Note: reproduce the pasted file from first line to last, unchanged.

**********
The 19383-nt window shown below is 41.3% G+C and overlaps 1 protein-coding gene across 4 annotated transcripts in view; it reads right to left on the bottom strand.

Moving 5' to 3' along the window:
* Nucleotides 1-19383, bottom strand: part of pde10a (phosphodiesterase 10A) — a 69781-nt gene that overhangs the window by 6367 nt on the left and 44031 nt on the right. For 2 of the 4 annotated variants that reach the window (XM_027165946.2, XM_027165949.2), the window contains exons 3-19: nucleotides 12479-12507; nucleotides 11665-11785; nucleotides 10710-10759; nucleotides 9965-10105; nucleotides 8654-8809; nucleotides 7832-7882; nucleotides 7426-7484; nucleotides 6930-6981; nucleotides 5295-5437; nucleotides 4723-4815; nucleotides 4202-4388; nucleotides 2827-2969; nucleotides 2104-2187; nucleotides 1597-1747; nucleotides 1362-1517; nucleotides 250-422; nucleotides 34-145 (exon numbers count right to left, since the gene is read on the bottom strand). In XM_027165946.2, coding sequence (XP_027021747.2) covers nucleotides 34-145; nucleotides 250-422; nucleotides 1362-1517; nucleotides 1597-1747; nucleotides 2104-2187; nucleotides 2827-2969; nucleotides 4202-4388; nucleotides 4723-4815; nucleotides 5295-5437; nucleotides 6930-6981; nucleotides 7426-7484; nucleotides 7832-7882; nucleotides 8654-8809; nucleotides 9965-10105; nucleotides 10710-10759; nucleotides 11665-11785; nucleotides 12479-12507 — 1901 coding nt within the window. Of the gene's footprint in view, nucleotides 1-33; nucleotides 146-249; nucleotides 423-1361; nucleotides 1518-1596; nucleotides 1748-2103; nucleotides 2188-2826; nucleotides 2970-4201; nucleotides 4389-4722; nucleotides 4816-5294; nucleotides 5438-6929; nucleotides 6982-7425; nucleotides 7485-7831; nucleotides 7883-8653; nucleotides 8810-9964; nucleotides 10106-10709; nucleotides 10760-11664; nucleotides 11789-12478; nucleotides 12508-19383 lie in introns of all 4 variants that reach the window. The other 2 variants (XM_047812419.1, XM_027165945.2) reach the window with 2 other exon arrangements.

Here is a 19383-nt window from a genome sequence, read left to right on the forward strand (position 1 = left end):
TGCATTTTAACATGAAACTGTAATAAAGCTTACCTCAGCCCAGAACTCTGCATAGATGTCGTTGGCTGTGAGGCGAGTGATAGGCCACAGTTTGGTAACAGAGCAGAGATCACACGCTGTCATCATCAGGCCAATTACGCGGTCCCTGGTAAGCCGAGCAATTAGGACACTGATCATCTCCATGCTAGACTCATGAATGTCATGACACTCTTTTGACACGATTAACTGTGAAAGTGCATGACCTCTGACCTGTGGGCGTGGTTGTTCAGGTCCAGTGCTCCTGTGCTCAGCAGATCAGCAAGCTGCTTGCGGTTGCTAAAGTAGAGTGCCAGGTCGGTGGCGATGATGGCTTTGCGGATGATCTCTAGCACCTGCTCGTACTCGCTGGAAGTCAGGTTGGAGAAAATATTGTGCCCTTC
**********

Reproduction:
The 19383-nt window shown below is 41.3% G+C and overlaps 1 protein-coding gene across 4 annotated transcripts in view; it reads right to left on the bottom strand.

Moving 5' to 3' along the window:
* Nucleotides 1-19383, bottom strand: part of pde10a (phosphodiesterase 10A) — a 69781-nt gene that overhangs the window by 6367 nt on the left and 44031 nt on the right. For 2 of the 4 annotated variants that reach the window (XM_027165946.2, XM_027165949.2), the window contains exons 3-19: nucleotides 12479-12507; nucleotides 11665-11785; nucleotides 10710-10759; nucleotides 9965-10105; nucleotides 8654-8809; nucleotides 7832-7882; nucleotides 7426-7484; nucleotides 6930-6981; nucleotides 5295-5437; nucleotides 4723-4815; nucleotides 4202-4388; nucleotides 2827-2969; nucleotides 2104-2187; nucleotides 1597-1747; nucleotides 1362-1517; nucleotides 250-422; nucleotides 34-145 (exon numbers count right to left, since the gene is read on the bottom strand). In XM_027165946.2, coding sequence (XP_027021747.2) covers nucleotides 34-145; nucleotides 250-422; nucleotides 1362-1517; nucleotides 1597-1747; nucleotides 2104-2187; nucleotides 2827-2969; nucleotides 4202-4388; nucleotides 4723-4815; nucleotides 5295-5437; nucleotides 6930-6981; nucleotides 7426-7484; nucleotides 7832-7882; nucleotides 8654-8809; nucleotides 9965-10105; nucleotides 10710-10759; nucleotides 11665-11785; nucleotides 12479-12507 — 1901 coding nt within the window. Of the gene's footprint in view, nucleotides 1-33; nucleotides 146-249; nucleotides 423-1361; nucleotides 1518-1596; nucleotides 1748-2103; nucleotides 2188-2826; nucleotides 2970-4201; nucleotides 4389-4722; nucleotides 4816-5294; nucleotides 5438-6929; nucleotides 6982-7425; nucleotides 7485-7831; nucleotides 7883-8653; nucleotides 8810-9964; nucleotides 10106-10709; nucleotides 10760-11664; nucleotides 11789-12478; nucleotides 12508-19383 lie in introns of all 4 variants that reach the window. The other 2 variants (XM_047812419.1, XM_027165945.2) reach the window with 2 other exon arrangements.

Here is a 19383-nt window from a genome sequence, read left to right on the forward strand (position 1 = left end):
TGCATTTTAACATGAAACTGTAATAAAGCTTACCTCAGCCCAGAACTCTGCATAGATGTCGTTGGCTGTGAGGCGAGTGATAGGCCACAGTTTGGTAACAGAGCAGAGATCACACGCTGTCATCATCAGGCCAATTACGCGGTCCCTGGTAAGCCGAGCAATTAGGACACTGATCATCTCCATGCTAGACTCATGAATGTCATGACACTCTTTTGACACGATTAACTGTGAAAGTGCATGACCTCTGACCTGTGGGCGTGGTTGTTCAGGTCCAGTGCTCCTGTGCTCAGCAGATCAGCAAGCTGCTTGCGGTTGCTAAAGTAGAGTGCCAGGTCGGTGGCGATGATGGCTTTGCGGATGATCTCTAGCACCTGCTCGTACTCGCTGGAAGTCAGGTTGGAGAAAATATTGTGCCCTTC